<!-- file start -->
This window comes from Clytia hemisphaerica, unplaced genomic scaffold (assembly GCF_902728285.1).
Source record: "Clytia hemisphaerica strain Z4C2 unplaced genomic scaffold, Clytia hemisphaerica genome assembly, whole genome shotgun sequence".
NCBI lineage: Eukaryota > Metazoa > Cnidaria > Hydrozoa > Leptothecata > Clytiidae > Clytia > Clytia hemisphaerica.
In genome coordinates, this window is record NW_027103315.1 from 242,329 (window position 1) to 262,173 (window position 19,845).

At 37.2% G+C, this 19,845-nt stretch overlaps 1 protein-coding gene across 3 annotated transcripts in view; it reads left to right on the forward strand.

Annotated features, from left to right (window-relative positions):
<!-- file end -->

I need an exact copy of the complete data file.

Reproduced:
This window comes from Clytia hemisphaerica, unplaced genomic scaffold (assembly GCF_902728285.1).
Source record: "Clytia hemisphaerica strain Z4C2 unplaced genomic scaffold, Clytia hemisphaerica genome assembly, whole genome shotgun sequence".
NCBI lineage: Eukaryota > Metazoa > Cnidaria > Hydrozoa > Leptothecata > Clytiidae > Clytia > Clytia hemisphaerica.
In genome coordinates, this window is record NW_027103315.1 from 242,329 (window position 1) to 262,173 (window position 19,845).

At 37.2% G+C, this 19,845-nt stretch overlaps 1 protein-coding gene across 3 annotated transcripts in view; it reads left to right on the forward strand.

Annotated features, from left to right (window-relative positions):